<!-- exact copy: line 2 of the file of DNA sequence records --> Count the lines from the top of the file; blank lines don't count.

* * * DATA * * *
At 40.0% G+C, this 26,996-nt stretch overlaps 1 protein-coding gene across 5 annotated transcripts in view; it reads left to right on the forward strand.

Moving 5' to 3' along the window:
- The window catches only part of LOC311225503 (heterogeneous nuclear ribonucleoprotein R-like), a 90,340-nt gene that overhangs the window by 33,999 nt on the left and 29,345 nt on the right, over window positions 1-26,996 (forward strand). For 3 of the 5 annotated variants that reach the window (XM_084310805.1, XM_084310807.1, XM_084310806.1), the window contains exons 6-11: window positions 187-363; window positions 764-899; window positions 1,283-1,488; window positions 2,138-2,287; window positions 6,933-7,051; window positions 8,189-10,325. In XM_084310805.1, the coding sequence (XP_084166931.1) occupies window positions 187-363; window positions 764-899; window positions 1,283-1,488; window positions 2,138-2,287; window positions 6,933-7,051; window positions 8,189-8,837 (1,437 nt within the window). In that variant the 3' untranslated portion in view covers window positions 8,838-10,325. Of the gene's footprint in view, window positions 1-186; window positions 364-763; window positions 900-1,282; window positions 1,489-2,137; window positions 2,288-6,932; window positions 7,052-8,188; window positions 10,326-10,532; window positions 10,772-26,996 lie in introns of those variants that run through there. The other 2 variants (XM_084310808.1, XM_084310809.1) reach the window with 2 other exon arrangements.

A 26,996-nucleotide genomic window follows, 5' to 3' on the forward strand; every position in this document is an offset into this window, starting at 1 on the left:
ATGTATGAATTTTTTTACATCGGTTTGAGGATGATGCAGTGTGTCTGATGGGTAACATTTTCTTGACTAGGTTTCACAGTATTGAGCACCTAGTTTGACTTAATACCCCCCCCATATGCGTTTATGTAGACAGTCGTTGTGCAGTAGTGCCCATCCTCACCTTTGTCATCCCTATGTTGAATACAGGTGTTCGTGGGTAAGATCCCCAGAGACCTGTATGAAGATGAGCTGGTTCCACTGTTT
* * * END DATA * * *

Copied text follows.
Moving 5' to 3' along the window: